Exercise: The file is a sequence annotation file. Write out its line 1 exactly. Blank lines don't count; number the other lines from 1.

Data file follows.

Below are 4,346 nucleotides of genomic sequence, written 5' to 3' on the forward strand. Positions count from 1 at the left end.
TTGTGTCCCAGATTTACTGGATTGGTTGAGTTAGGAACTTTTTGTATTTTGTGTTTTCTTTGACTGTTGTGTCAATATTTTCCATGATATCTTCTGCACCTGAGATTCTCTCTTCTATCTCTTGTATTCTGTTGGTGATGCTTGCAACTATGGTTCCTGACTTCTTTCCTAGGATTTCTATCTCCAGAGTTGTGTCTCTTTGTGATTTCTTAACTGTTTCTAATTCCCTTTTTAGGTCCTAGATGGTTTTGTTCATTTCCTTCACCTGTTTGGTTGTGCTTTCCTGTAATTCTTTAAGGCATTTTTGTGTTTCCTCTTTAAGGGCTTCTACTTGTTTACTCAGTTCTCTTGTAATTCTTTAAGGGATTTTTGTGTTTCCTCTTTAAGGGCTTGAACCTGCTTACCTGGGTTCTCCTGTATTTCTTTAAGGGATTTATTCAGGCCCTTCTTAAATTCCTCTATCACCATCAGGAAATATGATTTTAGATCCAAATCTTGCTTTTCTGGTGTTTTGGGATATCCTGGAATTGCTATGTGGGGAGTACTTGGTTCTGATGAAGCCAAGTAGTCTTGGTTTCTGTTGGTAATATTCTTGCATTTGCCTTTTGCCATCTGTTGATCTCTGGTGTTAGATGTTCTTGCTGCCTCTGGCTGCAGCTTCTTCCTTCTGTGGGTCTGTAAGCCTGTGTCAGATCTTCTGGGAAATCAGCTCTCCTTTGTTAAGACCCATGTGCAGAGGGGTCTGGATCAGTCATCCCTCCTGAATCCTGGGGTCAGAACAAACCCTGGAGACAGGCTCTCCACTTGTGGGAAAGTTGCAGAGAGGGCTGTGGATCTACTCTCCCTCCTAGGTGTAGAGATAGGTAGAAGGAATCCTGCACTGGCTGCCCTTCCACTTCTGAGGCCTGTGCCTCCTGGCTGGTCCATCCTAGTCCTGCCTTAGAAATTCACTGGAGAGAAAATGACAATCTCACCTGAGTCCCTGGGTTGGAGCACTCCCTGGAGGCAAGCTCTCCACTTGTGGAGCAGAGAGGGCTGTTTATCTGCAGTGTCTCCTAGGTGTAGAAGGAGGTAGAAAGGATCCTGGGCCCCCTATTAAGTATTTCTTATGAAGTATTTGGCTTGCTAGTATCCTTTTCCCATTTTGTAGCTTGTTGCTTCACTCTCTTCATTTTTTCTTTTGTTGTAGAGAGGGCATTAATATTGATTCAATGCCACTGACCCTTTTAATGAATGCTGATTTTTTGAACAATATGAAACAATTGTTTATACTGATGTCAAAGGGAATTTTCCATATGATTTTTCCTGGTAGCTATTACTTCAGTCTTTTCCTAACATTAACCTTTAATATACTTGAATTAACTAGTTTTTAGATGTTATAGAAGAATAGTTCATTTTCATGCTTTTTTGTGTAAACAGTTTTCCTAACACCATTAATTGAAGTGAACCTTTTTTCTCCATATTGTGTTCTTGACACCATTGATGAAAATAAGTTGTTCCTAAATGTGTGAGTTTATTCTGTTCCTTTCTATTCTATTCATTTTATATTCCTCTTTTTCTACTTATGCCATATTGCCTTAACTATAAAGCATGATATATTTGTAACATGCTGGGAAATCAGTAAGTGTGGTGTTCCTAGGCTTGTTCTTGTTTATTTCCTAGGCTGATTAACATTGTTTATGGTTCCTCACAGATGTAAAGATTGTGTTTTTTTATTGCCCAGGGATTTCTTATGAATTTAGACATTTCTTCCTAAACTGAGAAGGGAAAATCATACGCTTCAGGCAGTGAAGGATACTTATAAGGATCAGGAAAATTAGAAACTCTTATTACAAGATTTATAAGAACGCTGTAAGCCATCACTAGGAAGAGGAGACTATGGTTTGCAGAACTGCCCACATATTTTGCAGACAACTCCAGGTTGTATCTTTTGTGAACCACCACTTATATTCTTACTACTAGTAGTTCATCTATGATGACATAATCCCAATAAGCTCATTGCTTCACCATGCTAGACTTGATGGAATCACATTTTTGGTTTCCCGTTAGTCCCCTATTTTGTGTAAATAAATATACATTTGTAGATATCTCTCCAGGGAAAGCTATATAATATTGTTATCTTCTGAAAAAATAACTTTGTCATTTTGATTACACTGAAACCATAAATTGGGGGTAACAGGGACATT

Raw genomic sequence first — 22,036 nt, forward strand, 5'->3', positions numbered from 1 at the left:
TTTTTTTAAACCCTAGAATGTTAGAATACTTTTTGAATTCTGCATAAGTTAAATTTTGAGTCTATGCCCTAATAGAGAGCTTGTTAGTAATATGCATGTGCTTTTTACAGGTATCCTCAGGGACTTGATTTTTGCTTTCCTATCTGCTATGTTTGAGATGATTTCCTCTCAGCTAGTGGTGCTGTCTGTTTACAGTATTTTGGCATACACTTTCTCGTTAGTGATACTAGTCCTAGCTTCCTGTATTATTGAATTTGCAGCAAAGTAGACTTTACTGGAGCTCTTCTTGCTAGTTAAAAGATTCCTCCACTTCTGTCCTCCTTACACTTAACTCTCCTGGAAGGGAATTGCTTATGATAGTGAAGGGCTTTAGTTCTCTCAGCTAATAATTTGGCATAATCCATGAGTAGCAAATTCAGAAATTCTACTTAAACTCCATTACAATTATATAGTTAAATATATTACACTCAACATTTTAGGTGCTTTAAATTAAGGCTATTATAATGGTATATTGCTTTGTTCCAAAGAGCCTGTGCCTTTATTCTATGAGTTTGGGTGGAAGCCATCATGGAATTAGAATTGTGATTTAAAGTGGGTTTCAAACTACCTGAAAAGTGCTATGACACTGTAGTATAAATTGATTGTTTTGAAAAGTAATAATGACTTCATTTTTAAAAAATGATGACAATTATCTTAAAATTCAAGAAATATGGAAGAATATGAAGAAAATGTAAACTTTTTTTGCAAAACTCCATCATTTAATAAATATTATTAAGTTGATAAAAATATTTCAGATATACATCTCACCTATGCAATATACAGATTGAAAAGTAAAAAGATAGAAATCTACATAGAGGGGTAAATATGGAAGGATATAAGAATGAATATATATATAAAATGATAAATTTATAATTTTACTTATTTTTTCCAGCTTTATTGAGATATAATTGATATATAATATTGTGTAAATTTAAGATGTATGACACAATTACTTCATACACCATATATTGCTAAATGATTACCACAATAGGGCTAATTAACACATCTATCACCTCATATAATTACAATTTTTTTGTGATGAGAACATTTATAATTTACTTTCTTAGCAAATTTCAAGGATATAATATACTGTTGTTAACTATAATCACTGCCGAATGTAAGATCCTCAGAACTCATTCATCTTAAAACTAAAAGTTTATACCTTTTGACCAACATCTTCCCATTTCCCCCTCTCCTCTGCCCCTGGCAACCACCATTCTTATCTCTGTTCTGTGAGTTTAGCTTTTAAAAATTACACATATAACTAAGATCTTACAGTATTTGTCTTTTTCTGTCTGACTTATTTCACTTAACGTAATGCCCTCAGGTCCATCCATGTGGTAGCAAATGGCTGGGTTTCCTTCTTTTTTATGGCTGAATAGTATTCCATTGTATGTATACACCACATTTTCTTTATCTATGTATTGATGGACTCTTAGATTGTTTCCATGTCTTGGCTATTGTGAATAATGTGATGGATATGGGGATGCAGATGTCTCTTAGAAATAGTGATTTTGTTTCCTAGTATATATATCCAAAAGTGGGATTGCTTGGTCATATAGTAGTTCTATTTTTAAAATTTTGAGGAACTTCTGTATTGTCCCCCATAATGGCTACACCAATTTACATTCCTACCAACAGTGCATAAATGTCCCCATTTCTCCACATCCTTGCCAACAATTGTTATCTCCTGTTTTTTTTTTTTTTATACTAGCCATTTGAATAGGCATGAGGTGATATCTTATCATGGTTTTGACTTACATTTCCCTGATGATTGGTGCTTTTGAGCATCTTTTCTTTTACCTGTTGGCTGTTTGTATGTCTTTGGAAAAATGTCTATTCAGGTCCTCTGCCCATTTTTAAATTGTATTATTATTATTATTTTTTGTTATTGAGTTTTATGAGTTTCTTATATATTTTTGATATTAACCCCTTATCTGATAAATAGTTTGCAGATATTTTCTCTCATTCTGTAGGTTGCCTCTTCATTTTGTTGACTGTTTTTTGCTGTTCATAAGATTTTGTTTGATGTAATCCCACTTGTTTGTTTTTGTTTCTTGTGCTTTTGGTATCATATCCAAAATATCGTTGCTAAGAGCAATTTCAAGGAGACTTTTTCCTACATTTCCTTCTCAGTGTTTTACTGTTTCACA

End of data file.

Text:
Below are 4,346 nucleotides of genomic sequence, written 5' to 3' on the forward strand. Positions count from 1 at the left end.